'Ghost Cloaks' May Be the Next Best Thing to Going Invisible

Discovered: It's not quite an invisibility cloak, but it's a start; men are more likely to commit scientific fraud; multitasking causes more mistakes; Davos looks for "X factors" of the future.

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Discovered: It's not quite an invisibility cloak, but it's a start; men are more likely to commit research fraud; multitasking causes more mistakes; the risks scientists are considering in Davos.

Ghost cloaks can make objects spectral. The new invention from a team of physicists at Southeast University in Nanjing, China won't give you the ability to sneak around entirely unseen, but it's almost as good as an invisibility cloak. Tie Jun Cui and colleagues were able to build a device that scatters light in such a way that objects appear to have ghost doubles on either side of them. Their self-described "ghost cloak" could be useful for "security enhancement," the researchers write. Or just spooking the bejeezus out of trick-or-treating neighborhood children during Halloween.  [MIT Technology Review]

Men are more likely to cheat at science. A small contingent of scientists aren't rigorously searching for the truth—they're fabricating data and skewing studies to boost their careers. And after studying those who commit scientific fraud, Albert Einstein College of Medicine of Yeshiva University microbiologist Arturo Casadevall noticed that men were proportionally much more likely to put out phony papers than their female colleagues. A review of 228 cases of scientific misconduct found that the gender disparity between fraudulent researchers was greatest amongst college faculty members. Out of 72 cases, only nine deceptive studies were led by female faculty members. "The fact that misconduct occurs across all stages of career development suggests that attention to ethical aspects of scientific conduct should not be limited to those in training, as is the current practice," Casadevall writes. [Albert Einstein College of Medicine]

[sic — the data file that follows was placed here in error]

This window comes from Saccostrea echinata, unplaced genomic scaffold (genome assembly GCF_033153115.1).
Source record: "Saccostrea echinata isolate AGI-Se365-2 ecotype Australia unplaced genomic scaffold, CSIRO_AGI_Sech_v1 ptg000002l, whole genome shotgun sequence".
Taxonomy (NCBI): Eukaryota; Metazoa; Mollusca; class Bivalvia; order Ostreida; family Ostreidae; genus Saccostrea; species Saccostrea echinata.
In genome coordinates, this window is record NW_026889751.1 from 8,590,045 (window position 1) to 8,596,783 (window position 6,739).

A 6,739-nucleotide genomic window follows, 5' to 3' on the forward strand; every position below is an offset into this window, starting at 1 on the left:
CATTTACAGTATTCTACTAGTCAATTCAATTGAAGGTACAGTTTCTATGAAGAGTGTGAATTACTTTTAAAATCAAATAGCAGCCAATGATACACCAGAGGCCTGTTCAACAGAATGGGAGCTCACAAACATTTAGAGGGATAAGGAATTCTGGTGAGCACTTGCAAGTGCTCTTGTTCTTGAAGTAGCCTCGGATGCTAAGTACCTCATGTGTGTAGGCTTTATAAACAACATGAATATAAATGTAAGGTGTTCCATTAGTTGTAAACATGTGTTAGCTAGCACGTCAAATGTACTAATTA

Little distractions cause lots of error. You can totally catch up on the latest episodes of Homeland while writing cover letters, right? And it's no big deal to check out a text message while you're behind the wheel? New research published in the Journal of Experimental Psychology says you'd be wrong to think you're just as effective while multitasking. Michigan State University psychologist Erik Altmann and his colleagues asked 300 undergraduates to complete a few steps on a computer. Some of the subjects were allowed to finish this work uninterrupted, while others had to respond to flashing letters during the experiment. The distractions were minor—only three-second prompts. But they made the undergraduates commit twice the amount of error as the control group. The study has obvious implications in the workplace, but Altmann says it could also tell us a thing or two about social interaction. "When people are stealing glances at their cellphones, they're not quite with you in the same way as when they're looking you in the eye," he says. [Scientific American]

What will befall the world, according to scientists at Davos? The World Economic Forum's annual meeting in Davos, Switzerland, is usually short on science and long on elite economic prognostication. But this year, a panel of professors and science journalists will gather to discuss "X factors," the kinds of existential risks facing our planet in 2013. Familiar foes like climate change make an appearance. But stranger scenarios could also pose a threat to Earth—such as the "Discovery of Alien Life" and the counterintuitive threat of prolonged life, which could speed overpopulation and incur unsustainable healthcare costs. [Motherboard]

Inset image: Wei Xiang Jiang, Cheng-Wei Qiu, Tiancheng Han, Shuang Zhang, and Tie Jun Cui — "Creation of Ghost Illusions Using Metamaterials in Wave Dynamics"

This article is from the archive of our partner The Wire.